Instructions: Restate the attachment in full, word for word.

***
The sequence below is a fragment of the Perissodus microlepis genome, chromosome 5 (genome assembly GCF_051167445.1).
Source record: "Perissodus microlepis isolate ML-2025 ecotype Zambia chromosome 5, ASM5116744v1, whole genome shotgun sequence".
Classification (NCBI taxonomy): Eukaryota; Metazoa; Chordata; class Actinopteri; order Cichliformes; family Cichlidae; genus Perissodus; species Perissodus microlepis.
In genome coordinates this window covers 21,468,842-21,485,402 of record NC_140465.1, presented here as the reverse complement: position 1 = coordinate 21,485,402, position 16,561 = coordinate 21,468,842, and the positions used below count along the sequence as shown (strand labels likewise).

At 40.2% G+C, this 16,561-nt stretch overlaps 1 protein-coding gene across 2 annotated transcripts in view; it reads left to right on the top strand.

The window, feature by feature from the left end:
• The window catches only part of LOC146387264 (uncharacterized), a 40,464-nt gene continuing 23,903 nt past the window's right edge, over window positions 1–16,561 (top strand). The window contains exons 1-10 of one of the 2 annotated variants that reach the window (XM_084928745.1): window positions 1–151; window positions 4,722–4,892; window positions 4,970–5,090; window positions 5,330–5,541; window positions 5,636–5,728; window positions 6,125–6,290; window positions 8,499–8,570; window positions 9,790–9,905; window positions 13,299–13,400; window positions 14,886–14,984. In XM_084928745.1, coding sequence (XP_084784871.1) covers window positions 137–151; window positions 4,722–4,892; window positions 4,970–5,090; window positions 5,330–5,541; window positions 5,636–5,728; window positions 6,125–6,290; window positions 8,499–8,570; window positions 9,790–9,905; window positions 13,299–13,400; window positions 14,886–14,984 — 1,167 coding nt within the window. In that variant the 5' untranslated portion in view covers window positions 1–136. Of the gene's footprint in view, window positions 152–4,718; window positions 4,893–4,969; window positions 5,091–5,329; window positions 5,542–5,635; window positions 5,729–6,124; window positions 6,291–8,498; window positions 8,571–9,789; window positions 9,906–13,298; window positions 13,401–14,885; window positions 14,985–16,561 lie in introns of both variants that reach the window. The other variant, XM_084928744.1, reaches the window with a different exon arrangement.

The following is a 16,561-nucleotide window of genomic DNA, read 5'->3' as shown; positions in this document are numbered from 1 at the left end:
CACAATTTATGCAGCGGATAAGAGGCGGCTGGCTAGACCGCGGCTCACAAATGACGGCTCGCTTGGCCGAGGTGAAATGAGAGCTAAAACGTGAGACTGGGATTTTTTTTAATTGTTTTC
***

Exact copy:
The sequence below is a fragment of the Perissodus microlepis genome, chromosome 5 (genome assembly GCF_051167445.1).
Source record: "Perissodus microlepis isolate ML-2025 ecotype Zambia chromosome 5, ASM5116744v1, whole genome shotgun sequence".
Classification (NCBI taxonomy): Eukaryota; Metazoa; Chordata; class Actinopteri; order Cichliformes; family Cichlidae; genus Perissodus; species Perissodus microlepis.
In genome coordinates this window covers 21,468,842-21,485,402 of record NC_140465.1, presented here as the reverse complement: position 1 = coordinate 21,485,402, position 16,561 = coordinate 21,468,842, and the positions used below count along the sequence as shown (strand labels likewise).

At 40.2% G+C, this 16,561-nt stretch overlaps 1 protein-coding gene across 2 annotated transcripts in view; it reads left to right on the top strand.

The window, feature by feature from the left end:
• The window catches only part of LOC146387264 (uncharacterized), a 40,464-nt gene continuing 23,903 nt past the window's right edge, over window positions 1–16,561 (top strand). The window contains exons 1-10 of one of the 2 annotated variants that reach the window (XM_084928745.1): window positions 1–151; window positions 4,722–4,892; window positions 4,970–5,090; window positions 5,330–5,541; window positions 5,636–5,728; window positions 6,125–6,290; window positions 8,499–8,570; window positions 9,790–9,905; window positions 13,299–13,400; window positions 14,886–14,984. In XM_084928745.1, coding sequence (XP_084784871.1) covers window positions 137–151; window positions 4,722–4,892; window positions 4,970–5,090; window positions 5,330–5,541; window positions 5,636–5,728; window positions 6,125–6,290; window positions 8,499–8,570; window positions 9,790–9,905; window positions 13,299–13,400; window positions 14,886–14,984 — 1,167 coding nt within the window. In that variant the 5' untranslated portion in view covers window positions 1–136. Of the gene's footprint in view, window positions 152–4,718; window positions 4,893–4,969; window positions 5,091–5,329; window positions 5,542–5,635; window positions 5,729–6,124; window positions 6,291–8,498; window positions 8,571–9,789; window positions 9,906–13,298; window positions 13,401–14,885; window positions 14,985–16,561 lie in introns of both variants that reach the window. The other variant, XM_084928744.1, reaches the window with a different exon arrangement.

The following is a 16,561-nucleotide window of genomic DNA, read 5'->3' as shown; positions in this document are numbered from 1 at the left end:
CACAATTTATGCAGCGGATAAGAGGCGGCTGGCTAGACCGCGGCTCACAAATGACGGCTCGCTTGGCCGAGGTGAAATGAGAGCTAAAACGTGAGACTGGGATTTTTTTTAATTGTTTTC